Each CO workshop was a day-long activity with participation from at the most 4 COs. The workshops
were organised by PAF/PO officials at locations where representatives of the participating COs could
reach conveniently. Therefore, multiple workshops were organised in regions where the number of
COs to be covered were more than four.

The representatives of COs participating in the workshop were requested to bring along all their
record books for review by M-CRIL analysts. The information from the COs were collected based on
the template developed by M-CRIL to obtain impressions on the aspects of the review. This included
the development of verifiable indicators for each aspect to ensure an appropriate impression of the
performance of the COs. The toolkit for COs is presented in Annex 2.

In addition to workshops, at least one CO in each region was covered by field visits. During the field
visit the M-CRIL team interacted with the entire group using the template to capture information on
various aspects related to governance, management of RF, bookkeeping and monitoring by POs. Apart
from member interactions, a key purpose of the field visit was to identify success stories (or failures)
from the use of loans that impacted the livelihoods of members.

In addition to workshops with COs and field visits, PO workshops were organised at the district level
(one in each region) to understand the perspective of the PO representatives (programme
supervisors/coordinators and social mobilisers) on the performance of the revolving funds under PAF
and challenges faced by them. Table 1.5 illustrates the actual coverage of COs as well as POs through
different methods. The evaluation team interacted with representatives from 36 POs across the five
regions. The toolkit used for collecting information from POs is presented in Annex 3.

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Table 1.5: Coverage of COs through mixed methods

Region # of CO Field visit # of PO


workshops to COs Workshops
East 2 2 1
Central 4 3 1
West 1 1 1
Mid West 3 2 1
Far West 2 2 1
Total 12 10 5
Note: 12 CO workshops covered 47 COs while 10 COs were covered by field visits

1.3.4 Resources employed

A team of six analysts was involved during the different phases of the review process. The preparation
phase & the pilot was undertaken by a team of two lead evaluators while the on-field mission and
report writing was carried out by the Lead Evaluators and a team of four evaluators (two senior and
two junior). Each region was visited by a team of two evaluators (one senior and one junior) to conduct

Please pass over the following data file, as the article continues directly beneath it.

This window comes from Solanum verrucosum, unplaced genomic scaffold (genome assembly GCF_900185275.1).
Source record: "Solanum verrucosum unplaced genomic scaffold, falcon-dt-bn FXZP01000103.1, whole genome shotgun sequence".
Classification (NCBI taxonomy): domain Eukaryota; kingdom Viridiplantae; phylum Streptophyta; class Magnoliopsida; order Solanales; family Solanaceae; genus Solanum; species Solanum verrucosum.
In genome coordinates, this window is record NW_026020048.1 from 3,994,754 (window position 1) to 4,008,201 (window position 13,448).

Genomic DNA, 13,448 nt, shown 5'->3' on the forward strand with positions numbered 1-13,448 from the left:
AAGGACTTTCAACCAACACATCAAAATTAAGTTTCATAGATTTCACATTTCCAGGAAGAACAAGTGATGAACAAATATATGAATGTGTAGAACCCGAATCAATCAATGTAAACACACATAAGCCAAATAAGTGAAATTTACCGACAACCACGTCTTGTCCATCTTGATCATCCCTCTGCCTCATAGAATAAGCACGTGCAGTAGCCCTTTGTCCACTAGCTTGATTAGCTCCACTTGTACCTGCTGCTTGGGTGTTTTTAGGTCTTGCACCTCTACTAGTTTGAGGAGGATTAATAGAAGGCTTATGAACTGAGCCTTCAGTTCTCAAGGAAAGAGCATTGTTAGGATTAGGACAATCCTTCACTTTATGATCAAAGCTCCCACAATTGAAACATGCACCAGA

the CO & PO workshops and independent on-site visits to selected COs.

Three visits were organised to cover the proposed sample. In the first visit, the eastern region was
covered, in the second, the far west and mid-west regions, and in the third, the western and central
regions. The second and third visits happened simultaneously. All the visits were completed by 30
April 2016. PAF was responsible for providing logistics support to the evaluation team in organising
workshops and in arranging local transport and accommodation for the evaluators as well as CO/PO
representatives.

1.3.5 Segments of analysis

Apart for geographical spread across the five regions, while selecting the COs, their period of
association (as on 31 December 2015) with PAF was also taken into account. The purpose was to see
the variations in performance of COs across different age groups with the expectation that the
members of young COs would have 1-2 cycles of loan from the RF for income generating activities
while the medium and older COs members, after taking a few cycles of loans, would have expanded
their business activities. Nearly 28% of the sample COs were associated with PAF for less than 4 years
(young COs), 49% of COs between 4-8 years (middle age COs) and about 23% were associated for more
than 8 years (old COs). This broadly represents the overall age profile of the COs.

The study further classified the selected COs into two categories based on gender to analyse the
performance variations.
a) Women centric (more than 80% of members in the CO were women), and
b) Mixed (less than 80% of members in a CO were women).

Around 67% of the sample COs (38 out 57) were women centric. This included 17 fully women COs
which formed around 30% of the sample. The mixed COs constituted around 33% of the sample (there
were no COs in which 100% members were men). The analysis of the performance of COs on
governance, management of RF and bookkeeping in the following chapters is based on these three
broad segments. Specifically

i. Regions: five operational regions of Nepal where PAF is functioning


ii. Period of association: Young, middle aged and old COs
iii. Gender

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1.4 Profile of COs covered

The profile of the COs has been analysed in terms of their size, gender, level of poverty, caste, age of
CO members and distance from CO location to their bank branches.

A typical CO had a membership of 34 including 28 women and 6 men. Around 68% of the members
are hardcore poor, 24% are medium poor and 8% are poor while in terms of caste composition 31%
are Dalits, 45% belong to Janjati, 16% are Muslims and 8% belong to other castes. The majority (69%)
of the CO members are in the middle age group, 31-50 years followed by 16% in the age group above
50 years and 14% are 16-30 years. The distance from the bank branch of a typical CO from their
location is 25 kilometers. The profile of a typical CO (based on the average of the 57 COs studied) is
depicted in Figure 1.4 below and a more detailed description is presented in the following sub-
sections.